Spartan Race Ultra Beast Start

(Photo Credit: Julia Julian)

There we were, 5:45 a.m. At our drop bin area right next to the start. It was a dark, windy and cold start to the day (maybe 50 degrees?) but not like previous years. This year the weather was in everyone’s favor (minus the little drizzle the first few hours of the course). Norm tried doing a hurricane type rain dance, but it didn’t work this time.

Sorry, Norm!Spartan Race Climb Up

6 a.m. and off we went. A relatively flat start was a relief – I was able to wake up a bit and warm up. We first approached a log over some hay to throw ourselves over, the O-U-T (over under through series), hay to throw ourselves over, and then an inverted wall. After the inverted wall, we would have to memorize a code (INDIA- 205-1791) for a later time (MUCH later). I looked to my right and knew exactly what was in store. My favorite slope to ski during the winter is what we would be climbing up – a black diamond trail under the Gondola called “Flume”.

Up, up and away we went. My dad set a nice pace with only two breaks up to the top (I was impressed)! Luckily, I had done the TransRockies 6-day stage race in Colorado in August which helped me BIG time with steep climbs. Trust me, im no elite racer, but I was way better prepared this year than prior years. My dad had been doing hill sprint training for the local 5k’s he competes in, so we both were ready for the long and steep climbs. Right before the summit, there were ropes laid out for us to grab to help us to the summit. As pictured, I thought bear crawling would be easier (it wasn’t).

Gasping for air at the summit, we ran past the shutdown spear throw (a moment of relief for me) and after some running/jogging we ended up at the pancake sandbag carry. I always look forward to this obstacle (meathead at heart). However, instead of this being a simple loop like it usually is, we descended first into a technical section that was very slippery and then had a decent climb uphill. Finished this obstacle and moved on.Spartan Race Rock Wall

Crossed over a “rock wall” as the robot Spartan camera called it (pictured – don’t look up my kilt!) and was able to run/jog for a bit. My dad was feeling strong until this point and I was happy he was doing great! We then approached a steep decent that had people sitting down. Out in Colorado, I quickly learned how to traverse down steep terrain so I was having fun and singing down to the next obstacle, the tire drag.

The tire drag this year seemed harder than previous years. It was manageable but it was on an incline and many of the tires were extremely difficult to pull uphill. I finished dragging my tire up and back and went to help my dad pull his tire. Another obstacle in the books, and we saw that there was some technical trail coming up in the woods.


My dad has had bad experiences with trail running and he was extremely nervous and took his time through these sections of trail. Between being very muddy from a short but intense rain storm the night prior to having big boulders, roots and rocks everywhere on the trail, it was almost impossible to try and “run” through all of the trail sections. After what seemed like forever, we came to a clearing that had me fall on my butt several times (thank goodness I am blessed with padding, haha) from thinking the ground was dry when it wasn’t. The next obstacle is what makes the Spartan Beast course famous, the sandbag carry up Superstar.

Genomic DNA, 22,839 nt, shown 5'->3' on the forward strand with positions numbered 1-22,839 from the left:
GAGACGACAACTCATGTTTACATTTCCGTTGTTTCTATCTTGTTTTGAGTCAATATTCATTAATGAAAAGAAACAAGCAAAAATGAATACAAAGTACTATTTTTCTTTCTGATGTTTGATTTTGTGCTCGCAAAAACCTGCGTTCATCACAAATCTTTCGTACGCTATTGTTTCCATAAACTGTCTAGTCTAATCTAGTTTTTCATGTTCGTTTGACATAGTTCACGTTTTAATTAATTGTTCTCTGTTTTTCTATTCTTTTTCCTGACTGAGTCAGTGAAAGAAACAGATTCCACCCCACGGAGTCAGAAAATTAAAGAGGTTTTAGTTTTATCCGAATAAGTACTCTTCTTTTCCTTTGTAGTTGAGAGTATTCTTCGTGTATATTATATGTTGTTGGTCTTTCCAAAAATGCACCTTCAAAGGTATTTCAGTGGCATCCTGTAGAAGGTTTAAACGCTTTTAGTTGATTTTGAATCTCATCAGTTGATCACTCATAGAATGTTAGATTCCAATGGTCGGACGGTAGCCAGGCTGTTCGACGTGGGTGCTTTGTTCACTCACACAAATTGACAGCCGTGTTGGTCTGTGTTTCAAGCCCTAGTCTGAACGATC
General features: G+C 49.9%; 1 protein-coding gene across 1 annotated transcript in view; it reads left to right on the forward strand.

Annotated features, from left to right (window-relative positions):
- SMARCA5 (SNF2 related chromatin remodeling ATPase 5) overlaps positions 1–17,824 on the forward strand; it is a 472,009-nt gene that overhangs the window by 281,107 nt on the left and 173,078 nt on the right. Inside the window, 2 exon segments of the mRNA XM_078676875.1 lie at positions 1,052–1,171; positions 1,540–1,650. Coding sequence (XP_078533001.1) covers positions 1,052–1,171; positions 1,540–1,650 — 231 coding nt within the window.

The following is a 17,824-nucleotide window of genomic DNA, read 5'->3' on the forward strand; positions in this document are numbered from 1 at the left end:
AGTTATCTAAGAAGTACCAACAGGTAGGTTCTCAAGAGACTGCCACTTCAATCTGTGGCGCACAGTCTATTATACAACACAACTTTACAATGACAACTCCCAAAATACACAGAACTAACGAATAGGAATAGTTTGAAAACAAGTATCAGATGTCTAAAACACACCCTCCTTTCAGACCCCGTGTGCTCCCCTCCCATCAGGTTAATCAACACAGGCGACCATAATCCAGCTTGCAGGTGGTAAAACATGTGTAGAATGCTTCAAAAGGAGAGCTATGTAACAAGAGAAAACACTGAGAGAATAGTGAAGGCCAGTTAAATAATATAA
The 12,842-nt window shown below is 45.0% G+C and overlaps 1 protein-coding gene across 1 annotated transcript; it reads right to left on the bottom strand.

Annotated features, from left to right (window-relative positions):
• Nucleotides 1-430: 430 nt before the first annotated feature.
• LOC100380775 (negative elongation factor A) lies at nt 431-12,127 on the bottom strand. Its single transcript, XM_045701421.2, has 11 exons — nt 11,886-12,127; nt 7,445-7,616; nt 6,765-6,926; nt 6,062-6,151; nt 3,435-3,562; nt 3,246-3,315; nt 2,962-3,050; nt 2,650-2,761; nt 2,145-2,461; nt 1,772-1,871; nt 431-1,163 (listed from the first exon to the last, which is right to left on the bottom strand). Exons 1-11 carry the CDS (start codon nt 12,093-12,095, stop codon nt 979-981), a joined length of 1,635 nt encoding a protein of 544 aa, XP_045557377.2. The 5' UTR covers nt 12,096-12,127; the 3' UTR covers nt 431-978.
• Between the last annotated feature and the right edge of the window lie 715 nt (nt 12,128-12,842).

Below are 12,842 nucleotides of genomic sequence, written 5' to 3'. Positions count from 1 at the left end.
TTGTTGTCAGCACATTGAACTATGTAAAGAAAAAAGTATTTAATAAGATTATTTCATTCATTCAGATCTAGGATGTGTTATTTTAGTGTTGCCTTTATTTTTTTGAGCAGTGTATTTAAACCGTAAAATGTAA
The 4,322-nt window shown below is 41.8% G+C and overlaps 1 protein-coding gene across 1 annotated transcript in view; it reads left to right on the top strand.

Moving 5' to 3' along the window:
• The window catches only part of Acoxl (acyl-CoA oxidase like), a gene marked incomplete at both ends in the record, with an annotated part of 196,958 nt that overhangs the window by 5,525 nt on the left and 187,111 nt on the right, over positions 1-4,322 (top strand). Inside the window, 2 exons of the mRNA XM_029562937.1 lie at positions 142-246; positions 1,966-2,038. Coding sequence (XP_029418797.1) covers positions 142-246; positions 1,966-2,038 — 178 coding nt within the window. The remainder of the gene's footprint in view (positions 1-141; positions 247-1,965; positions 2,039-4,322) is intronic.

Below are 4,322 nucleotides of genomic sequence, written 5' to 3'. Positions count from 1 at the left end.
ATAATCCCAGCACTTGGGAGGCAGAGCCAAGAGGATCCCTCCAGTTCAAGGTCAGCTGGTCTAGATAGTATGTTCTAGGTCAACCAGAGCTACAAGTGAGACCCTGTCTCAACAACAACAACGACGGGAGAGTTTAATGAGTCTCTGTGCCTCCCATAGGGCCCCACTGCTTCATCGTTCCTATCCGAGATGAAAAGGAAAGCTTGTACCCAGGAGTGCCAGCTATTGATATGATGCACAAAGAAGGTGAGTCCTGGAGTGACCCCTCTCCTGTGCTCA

Spartan Race Sandbag    (Photo Credit: Neil Murphy)

I was a little bit in front of my dad and waited for him at the bottom of the sandbag carry. I screamed back, “Come on, dad” to make him smile. Luckily there was an awesome group of spectators watching and they all cheered on saying, “go, dad!” which was awesome to see. Recently found out it was the CornFed Spartans cheering him on, and I thanked them for that.

Up the hill we went with our lovely sandbag (they had one for men and one for women this year). What I do to get myself through these obstacles is I start singing random songs and grab anyone who is stopped with me up to the top. It helps a ton when you’re focused on singing a song or helping someone else. The worst thing to do during the sandbag carry is to drop it or sit down. I saw so many people splattered all over the place. Being the annoying daughter I am, I kept saying, “Come on, dad”, took a break to eat a cliff bar, hopped over a 6ft wall and then began a climb through the woods.

Slow but steady, we made our way through the steep and slippery woods that wasn’t too technical. As we reached the top, I could see our first rig coming up after we threw ourselves over a 5ft wall. This rig featured 3 hanging ropes, and a series of rings. One swing. Two swings. Fail. Ugh. One day I screamed out loud as I dragged myself over to do 30 burpees. My dad also failed and he joined the burpee pit.

I was happy to see the Hercules Hoist was next. My dad and I quickly finished and away we went. One quick little stretch of a path to run on, down a trail in to the woods and we were greeted by the dreaded cargo net. This cargo net liked to sway like no other. The motivation was that the volunteers had gummy bears on the other side (jackpot!) Luckily, we both got up and over with no issues.

After some more trail, and a 7ft wall we were greeted with a lovely barbed wire crawl.

Spartan Race Barbed Wire

My dad almost threw up from rolling so much but luckily we got through it with no real issues. We were still doing OK and were feeling strong. Filled our hydration pack at this point, went over the log balance with no issues and then saw the dreaded bucket brigade in the distance.

I heard from people doing the Beast on Saturday that the line for the bucket brigade was ridiculous. Luckily for us, we had no issues with lines. However, it still was brutal. In the first lap the loop was shorter, when we came back for a second lap, Norm made it longer by about 50M or so because, why not? More fun!